John Trombley is the Village Business Institute’s Consulting and Training Manager and serves as an Organization Development Consultant and Trainer. He has a bachelor’s degree in psychology from the University of Alaska, Anchorage, and a Master of Management degree from the University of Mary, Fargo where he serves as an adjunct faculty member. He is a motivational speaker with over 16 years of experience in providing training programs and consulting services in a wide variety of organization development scenarios. John is registered with the Supreme Court of the State of Minnesota as a Qualified Neutral mediator under ADR Rule 114, and is also certified in Internal Investigations by the Council on Education in Management. Previously, John served as a Command Pilot, Squadron Commander and senior staff officer in the USAF and Air National Guard, and retired as a Lieutenant Colonel with over 6,200 flying hours.
“It was the best of times, it was the worst of times…” and so Charles Dickens began his famous 19th century (1859) novel, A Tale of Two Cities with these immortal words. And immortal they are, because in a fashion they speak to the transitions we all face at various times in our lives even now in the 21st century. As the late author Marilyn Ferguson is credited as saying, “It’s not so much that we’re afraid of change or so in love with the old ways, but it’s that place between that we fear.” Whether you subscribe to her view or not – and there are many who would argue about what we fear the most – the reality is that change happens and sometimes when we least expect it or are least prepared to accept it.
Career transitions are sometimes like that: you suddenly find yourself standing on the edge of a cliff about to step into the unknown while staring into the fog of uncertainty. . .Uff-da! For some, it’s a time of excitement and adventure; for others it’s a time of dread and deep concern. For all, it’s a time of transition and change. Either way, it’s often encouraging to take the journey with someone who has been there before and who can serve as a guide and outfitter. Visit the Village Business Institute’s Career Transition services practitioners! But I’m getting ahead of myself.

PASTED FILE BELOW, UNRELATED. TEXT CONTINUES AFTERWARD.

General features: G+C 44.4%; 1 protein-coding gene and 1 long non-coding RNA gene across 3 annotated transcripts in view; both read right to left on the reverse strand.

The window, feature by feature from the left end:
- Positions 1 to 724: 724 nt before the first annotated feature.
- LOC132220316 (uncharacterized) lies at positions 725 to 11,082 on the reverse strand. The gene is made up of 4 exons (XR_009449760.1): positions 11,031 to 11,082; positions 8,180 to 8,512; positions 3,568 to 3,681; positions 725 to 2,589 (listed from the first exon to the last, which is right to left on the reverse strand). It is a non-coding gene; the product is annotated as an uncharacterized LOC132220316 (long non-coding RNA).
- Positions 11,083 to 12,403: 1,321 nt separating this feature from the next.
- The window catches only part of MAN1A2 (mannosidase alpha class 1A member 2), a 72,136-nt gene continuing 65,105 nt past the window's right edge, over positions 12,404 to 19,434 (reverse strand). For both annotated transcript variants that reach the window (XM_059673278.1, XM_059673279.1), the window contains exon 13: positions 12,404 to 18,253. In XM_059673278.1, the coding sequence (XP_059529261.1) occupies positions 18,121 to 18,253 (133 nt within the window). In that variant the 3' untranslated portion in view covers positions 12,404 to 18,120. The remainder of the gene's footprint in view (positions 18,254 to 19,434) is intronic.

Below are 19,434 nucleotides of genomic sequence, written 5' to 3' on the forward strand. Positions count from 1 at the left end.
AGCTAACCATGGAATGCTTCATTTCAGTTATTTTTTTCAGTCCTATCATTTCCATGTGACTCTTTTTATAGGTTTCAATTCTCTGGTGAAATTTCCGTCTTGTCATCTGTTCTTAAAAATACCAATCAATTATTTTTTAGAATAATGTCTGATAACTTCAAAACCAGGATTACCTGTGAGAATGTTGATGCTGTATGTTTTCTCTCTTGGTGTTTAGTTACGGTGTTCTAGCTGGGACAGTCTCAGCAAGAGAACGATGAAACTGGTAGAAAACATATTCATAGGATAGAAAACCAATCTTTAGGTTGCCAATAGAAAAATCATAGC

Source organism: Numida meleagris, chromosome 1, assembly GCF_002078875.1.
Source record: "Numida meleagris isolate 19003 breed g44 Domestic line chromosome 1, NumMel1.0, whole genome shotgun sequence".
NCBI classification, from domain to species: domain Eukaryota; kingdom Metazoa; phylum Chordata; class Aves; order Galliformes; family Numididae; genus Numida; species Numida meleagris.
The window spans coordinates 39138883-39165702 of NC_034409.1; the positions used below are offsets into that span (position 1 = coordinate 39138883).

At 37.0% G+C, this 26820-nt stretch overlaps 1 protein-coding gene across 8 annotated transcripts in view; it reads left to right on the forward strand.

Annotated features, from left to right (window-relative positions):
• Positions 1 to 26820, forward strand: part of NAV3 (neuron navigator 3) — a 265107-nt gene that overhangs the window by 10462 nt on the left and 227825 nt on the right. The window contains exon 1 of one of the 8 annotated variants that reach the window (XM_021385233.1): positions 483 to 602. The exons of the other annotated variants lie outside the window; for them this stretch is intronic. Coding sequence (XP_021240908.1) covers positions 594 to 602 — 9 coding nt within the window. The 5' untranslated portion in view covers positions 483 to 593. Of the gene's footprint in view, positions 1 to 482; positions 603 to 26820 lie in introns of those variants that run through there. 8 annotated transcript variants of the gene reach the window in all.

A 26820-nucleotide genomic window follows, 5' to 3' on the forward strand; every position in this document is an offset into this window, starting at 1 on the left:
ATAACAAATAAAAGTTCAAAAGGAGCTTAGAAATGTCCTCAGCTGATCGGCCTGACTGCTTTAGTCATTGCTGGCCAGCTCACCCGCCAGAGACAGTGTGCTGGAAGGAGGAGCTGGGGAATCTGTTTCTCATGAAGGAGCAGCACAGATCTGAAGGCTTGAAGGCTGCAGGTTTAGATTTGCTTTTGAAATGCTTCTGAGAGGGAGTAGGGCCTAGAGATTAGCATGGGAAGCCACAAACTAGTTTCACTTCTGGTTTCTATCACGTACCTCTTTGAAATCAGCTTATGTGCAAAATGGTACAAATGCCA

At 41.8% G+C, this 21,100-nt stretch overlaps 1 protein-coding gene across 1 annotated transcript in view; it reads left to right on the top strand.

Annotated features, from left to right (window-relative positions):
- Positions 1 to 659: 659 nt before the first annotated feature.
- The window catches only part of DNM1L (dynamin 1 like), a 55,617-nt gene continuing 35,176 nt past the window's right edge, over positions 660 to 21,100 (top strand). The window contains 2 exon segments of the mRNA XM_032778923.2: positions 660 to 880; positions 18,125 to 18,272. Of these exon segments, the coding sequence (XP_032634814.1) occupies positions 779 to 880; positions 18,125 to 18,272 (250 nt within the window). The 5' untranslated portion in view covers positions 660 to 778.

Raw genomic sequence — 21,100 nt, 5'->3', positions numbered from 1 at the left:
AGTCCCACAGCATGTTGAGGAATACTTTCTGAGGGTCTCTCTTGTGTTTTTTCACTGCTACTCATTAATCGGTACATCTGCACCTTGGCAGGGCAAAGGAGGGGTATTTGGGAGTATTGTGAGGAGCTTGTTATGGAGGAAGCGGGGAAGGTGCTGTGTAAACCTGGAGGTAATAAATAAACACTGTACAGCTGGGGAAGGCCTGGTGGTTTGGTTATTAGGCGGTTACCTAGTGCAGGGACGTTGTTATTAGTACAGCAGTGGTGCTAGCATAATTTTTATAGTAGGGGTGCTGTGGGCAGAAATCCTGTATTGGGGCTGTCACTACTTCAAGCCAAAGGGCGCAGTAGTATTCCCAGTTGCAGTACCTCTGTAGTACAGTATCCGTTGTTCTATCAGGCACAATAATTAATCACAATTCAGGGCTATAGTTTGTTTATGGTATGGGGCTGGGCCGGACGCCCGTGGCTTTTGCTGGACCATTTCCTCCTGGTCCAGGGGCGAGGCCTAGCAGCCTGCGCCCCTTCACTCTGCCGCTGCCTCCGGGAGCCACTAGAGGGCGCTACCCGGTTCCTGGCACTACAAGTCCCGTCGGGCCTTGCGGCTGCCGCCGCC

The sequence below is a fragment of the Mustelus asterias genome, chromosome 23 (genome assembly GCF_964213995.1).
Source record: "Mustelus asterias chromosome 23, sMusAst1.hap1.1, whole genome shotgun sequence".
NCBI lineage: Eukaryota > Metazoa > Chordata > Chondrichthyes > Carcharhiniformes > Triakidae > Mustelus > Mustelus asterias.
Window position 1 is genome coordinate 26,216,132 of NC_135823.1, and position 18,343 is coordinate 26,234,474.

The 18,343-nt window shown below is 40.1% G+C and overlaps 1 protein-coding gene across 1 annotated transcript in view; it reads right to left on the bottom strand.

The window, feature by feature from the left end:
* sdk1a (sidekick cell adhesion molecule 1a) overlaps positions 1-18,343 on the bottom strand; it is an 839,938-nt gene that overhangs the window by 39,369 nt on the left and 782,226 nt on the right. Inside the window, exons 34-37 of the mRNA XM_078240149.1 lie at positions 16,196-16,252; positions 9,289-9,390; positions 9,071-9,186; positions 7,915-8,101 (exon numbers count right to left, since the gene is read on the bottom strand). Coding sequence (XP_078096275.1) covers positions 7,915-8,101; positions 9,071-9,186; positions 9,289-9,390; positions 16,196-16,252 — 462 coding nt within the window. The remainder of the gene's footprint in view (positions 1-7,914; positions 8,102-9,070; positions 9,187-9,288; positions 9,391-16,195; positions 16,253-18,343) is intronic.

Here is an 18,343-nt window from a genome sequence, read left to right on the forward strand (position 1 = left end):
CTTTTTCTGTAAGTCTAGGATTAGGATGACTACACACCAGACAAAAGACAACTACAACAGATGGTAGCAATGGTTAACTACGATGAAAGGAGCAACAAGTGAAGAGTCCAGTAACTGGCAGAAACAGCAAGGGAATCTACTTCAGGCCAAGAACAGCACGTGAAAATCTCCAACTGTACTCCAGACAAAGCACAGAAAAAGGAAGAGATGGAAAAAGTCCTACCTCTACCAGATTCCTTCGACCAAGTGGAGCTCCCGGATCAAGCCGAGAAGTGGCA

First, let’s take a look at the Big Picture and let’s also acknowledge that what the Big Picture looks like depends on where you are. Perspective is everything. We each have unique life experiences, varied backgrounds, differing worldviews, maybe some shared values, and a variety of likes and dislikes which combine to form a personalized filtering system through which we each experience life and evaluate our experiences. Consequently, what is exciting to one is terrifying to another. What is dull, boring and lifeless to one is interesting and intriguing to another. Neither side of the coin is wrong; they’re just different. Added to all of that is the rapid pace of change. Honestly, it really wasn’t all that long ago when cellphones were just a gleam in an inventor’s eye, and now according to the Washington, D.C. based Pew Research Center, 90% of American adults own one. Come to think of it, my wife has two smartphones – one for work and one for her personal use. I have at least two older cellphones in a box somewhere in my office in addition to my trusty Galaxy whatever-it-is sitting on my desk in front of me right now - and I think I’m due for an upgrade. Go figure: change and transition is inevitable, growth is optional. Let’s get back to career transitions…